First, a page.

NOTICE TO CREDITORS AND OTHERS RE: IN THE MATTER OF THE ESTATE OF JANE SAYLER HEFFELFINGER, late of 3140 TARN PLACE, VICTORIA, BC, DECEASED. Notice Is Hereby Given that creditors and others having claims against the estate of the abovenamed deceased are hereby required to send them to the undersigned Executor c/o The Canada Trust Company at 1070 Douglas Street, Suite 600, Victoria, BC, V8W 2C4, before the 17th day of February, 2012, after which date the Executor will distribute the said estate amongst the parties entitled thereto, having regard only to the claims of which he then has notice. George Wright Peavey HeffelďŹ nger, Executor By his Solicitors, Horne Coupar

WAREHOUSEMAN’S LIEN ACT Notice is hereby given that Kustom Towing, (2009) Ltd, 3297 Douglas St, Victoria, BC, V8Z 3K9 will be selling:

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!DVERTISEĂĽACROSSĂĽ 6ANCOUVERĂĽ)SLANDĂĽ INĂĽTHEĂĽĂĽBEST READĂĽCOMMUNITYĂĽ NEWSPAPERS /.ĂĽ4(%ĂĽ7%"

JAMES BAY

COMMUNITY MARKET Sat, Jan 14th, 9am-3pm

JBAA Community Hall

201 Simcoe St.

FREE ADMISSION & PARKING.

Sons of Scotland Traditional Burns’ Dinner And Entertainment Sat. Jan 28th Royal Oak Golf Club Tickets $45.00 Robert Brown 250-478-0746 Anne Beel 250-480-9355

HELP WANTED

1988 Pontiac Firebird, 1G2FS21E0JL215716 Owner C. Greene Will be sold on Jan. 20, 2012. At 647B Dupplin Rd, Victoria, BC between 10am-2pm 2002 Chevrolet Impala 2G1WH55KX29181734 Owner D. Konopski Will be sold on Jan. 20, 2012. At 647 B Dupplin Rd, Victoria, BC between 10-2pm.

PERSONALS HOT GUYS! HOT CHAT! HOT FUN! Try Free! Call 250220-3334 or 800-777-8000. www.interactivemale.com

LOST AND FOUND LOST SATURDAY- RACOON Stuffy toy. Large reward. If found please call. (250)3853448.

HELP WANTED BUSINESS OPPORTUNITIES

Reporter

Goldstream News Gazette The Goldstream News Gazette has an immediate opening for a full-time news journalist. Goldstream is located minutes from Victoria, B.C. Reporting to the editor, the successful candidate will provide news stories, photos and video for our awardwinning, twice-weekly newspaper and website. The ideal candidate will have a passion for print and online journalism and possess superior news judgment. The proven ability to write clean, interesting copy, adhere to stringent deadlines and be able to work both independently as well as part of a team are required. The candidate will be comfortable with all aspects of multimedia journalism, and have a track record of turning around well-written, fact-based, concise, and well-produced content quickly, for posting online that day, along with photos and video. Evening and weekend work is required. A car and driver’s licence is required for this position. Knowledge of Canadian Press style is important as is the ability to take and carry out instructions in a timely fashion. Knowledge of InDesign, Photoshop and social media (Facebook, Twitter) would be considered an asset. Interested candidates should send resume, clippings and cover letter by January 25, 2012 to: Kevin Laird Editorial Director-Greater Victoria Black Press 818 Broughton Street Victoria, B.C. V8W 1E4 or e-mail: klaird@blackpress.ca (No phone calls, please) Thank you for your interest. Only those selected for an interview will be contacted.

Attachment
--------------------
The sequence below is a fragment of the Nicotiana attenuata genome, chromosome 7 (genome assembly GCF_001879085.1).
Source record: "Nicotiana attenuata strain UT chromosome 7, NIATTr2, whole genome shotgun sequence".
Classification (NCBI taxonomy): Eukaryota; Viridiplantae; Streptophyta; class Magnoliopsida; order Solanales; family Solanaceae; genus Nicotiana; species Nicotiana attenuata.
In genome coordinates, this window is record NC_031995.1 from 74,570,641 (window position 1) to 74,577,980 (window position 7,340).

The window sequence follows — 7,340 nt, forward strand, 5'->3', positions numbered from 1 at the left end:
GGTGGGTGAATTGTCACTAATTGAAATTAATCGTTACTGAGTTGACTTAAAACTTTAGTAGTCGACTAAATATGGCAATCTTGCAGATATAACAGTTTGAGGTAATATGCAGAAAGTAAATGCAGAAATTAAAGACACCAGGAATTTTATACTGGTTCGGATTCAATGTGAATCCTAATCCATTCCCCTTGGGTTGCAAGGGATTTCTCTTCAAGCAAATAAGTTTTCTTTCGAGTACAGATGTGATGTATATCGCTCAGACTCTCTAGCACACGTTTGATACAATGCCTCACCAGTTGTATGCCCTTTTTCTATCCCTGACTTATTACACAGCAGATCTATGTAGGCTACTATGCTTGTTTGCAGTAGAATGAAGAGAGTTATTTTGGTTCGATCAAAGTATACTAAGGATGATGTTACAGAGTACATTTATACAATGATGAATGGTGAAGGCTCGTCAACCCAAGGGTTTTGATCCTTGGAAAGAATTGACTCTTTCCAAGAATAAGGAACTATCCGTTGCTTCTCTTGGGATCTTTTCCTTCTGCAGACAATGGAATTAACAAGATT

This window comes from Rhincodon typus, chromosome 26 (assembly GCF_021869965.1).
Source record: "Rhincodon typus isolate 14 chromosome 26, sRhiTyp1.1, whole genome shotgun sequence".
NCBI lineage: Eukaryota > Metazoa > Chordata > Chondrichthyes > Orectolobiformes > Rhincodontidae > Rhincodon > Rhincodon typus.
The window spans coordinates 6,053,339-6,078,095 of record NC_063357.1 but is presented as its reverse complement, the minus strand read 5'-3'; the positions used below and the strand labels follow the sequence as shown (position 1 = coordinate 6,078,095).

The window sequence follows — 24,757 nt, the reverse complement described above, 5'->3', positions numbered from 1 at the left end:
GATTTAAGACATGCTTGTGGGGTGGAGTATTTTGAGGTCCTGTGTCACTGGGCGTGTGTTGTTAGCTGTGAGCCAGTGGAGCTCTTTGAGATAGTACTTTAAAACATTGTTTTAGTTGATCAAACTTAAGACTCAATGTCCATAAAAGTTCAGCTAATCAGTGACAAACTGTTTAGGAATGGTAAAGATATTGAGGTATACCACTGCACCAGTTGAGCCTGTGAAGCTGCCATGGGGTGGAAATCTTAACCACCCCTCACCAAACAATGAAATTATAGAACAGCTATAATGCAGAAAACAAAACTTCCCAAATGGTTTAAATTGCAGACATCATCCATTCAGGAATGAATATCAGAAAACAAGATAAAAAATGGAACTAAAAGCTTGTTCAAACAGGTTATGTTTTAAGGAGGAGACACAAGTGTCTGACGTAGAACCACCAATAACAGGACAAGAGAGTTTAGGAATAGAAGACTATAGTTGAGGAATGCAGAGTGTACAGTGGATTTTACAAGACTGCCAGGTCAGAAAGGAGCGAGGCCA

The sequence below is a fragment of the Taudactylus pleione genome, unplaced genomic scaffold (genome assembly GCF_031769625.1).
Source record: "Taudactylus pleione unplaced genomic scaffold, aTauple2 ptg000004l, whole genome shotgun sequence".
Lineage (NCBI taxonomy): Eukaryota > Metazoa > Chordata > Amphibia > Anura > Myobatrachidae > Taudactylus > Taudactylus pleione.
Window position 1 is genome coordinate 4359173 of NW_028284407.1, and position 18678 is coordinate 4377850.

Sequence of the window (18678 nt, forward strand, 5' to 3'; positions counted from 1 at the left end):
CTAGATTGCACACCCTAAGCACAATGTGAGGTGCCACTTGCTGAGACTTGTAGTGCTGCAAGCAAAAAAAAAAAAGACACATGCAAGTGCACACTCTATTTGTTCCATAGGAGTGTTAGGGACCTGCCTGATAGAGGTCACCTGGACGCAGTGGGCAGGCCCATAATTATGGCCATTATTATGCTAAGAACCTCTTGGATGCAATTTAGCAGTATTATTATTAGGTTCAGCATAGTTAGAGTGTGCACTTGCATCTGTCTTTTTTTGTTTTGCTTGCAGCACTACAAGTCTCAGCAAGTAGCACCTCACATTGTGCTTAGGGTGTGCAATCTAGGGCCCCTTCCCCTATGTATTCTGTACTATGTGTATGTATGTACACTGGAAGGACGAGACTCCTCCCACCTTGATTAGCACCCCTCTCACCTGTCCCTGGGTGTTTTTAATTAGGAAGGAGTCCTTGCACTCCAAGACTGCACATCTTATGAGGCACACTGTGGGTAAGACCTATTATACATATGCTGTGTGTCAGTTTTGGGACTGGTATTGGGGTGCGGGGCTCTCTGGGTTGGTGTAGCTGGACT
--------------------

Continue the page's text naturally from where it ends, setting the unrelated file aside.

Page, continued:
GOLDSTREAM NEWS GAZETTE www.blackpress.ca

ADVERTISE YOUR BUSINESS

to Every Hunter in BC! Advertise in The BC Hunting Regulations Synopsis 2012-2014 publication. Increased circulation 250,000 copies! Tremendous Reach, Two Year Edition! Contact Annemarie at 1 800 661 6335 or hunt@blackpress.ca

EDUCATION/TRADE SCHOOLS

PERSONAL SERVICES